Building Sold, Ministry Continues

I heard a whisper that the Rockville Centre diocese announced a final sale on its chancery. An office building not fully used, and besides, people working remotely. Bankruptcy aside, it seems like a good move.

I remember 2012 when an arson attack forced us out of our parish building. Church was seven months, and offices about three weeks. It seems like a lifetime ago, but wifi for my laptop was easily found around town, and I could fit a sacristy in my car’s trunk for worship in various locations on campus and around town. Our parish’s small groups migrated to campus and people’s homes. My counseling space was found in coffeeshops, diners, and kitchen tables.

For the most part, student small groups didn’t return to the center. That made sense. Out of 8,000 declared Catholics in the university’s student register, only one-tenth registered as parishioners. And maybe another 10% associated with us in some way during the year. It makes sense that a missionary church is out and about in the place it calls its own. Ten to twenty percent engagement isn’t exactly a success story; moving to campus couldn’t make it worse.

Yet …

When bosses don’t see workers, there’s always that little imp on a shoulder suggesting the Big Cheese is getting duped. Even Jesus, out of sight, gets questioned about being the real thing. Is the job getting done? Shouldn’t that be enough?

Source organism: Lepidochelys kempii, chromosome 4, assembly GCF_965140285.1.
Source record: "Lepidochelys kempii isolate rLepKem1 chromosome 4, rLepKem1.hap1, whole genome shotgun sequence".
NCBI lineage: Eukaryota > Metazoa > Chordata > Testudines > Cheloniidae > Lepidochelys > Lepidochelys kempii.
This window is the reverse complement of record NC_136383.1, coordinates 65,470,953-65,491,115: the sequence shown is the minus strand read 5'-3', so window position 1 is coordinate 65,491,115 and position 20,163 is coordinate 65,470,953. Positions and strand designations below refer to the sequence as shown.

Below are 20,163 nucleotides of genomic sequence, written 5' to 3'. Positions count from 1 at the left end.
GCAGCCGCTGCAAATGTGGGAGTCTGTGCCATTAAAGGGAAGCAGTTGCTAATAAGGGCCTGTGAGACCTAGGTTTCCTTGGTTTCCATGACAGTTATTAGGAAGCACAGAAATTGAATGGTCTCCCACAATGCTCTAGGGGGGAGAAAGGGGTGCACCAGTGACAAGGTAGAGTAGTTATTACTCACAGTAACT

When my colleagues and I were working out of eateries and meeting people on campus and about town, there weren’t any questions about what we were doing. Our pastor was fond of saying that he hired professionals and that his staff always did its job.

Bishops collect bad whisperers sometimes, perhaps more than the average parish priest. I wonder how the trust factor will be strengthened going ahead.

When the diocesan liturgy office went vacant a few decades ago, a priest friend asked if I would throw my hat in the ring for the position. Happy in my parish, I didn’t really consider it. But I thought about how I would function as a diocesan liturgist. Saturdays and Sundays on the road to begin with, to visit every parish as a pew person. Workshops, parish liturgy committee visits, special liturgical celebrations spread out from the cathedral whenever possible. I didn’t see myself in an office more than half the week. And today, what need would there be to locate in a chancery at all?

Maybe the title could be: Building Sold, Ministry Blossoms.

About catholicsensibility

Todd lives in Minnesota, serving a Catholic parish as a lay minister.
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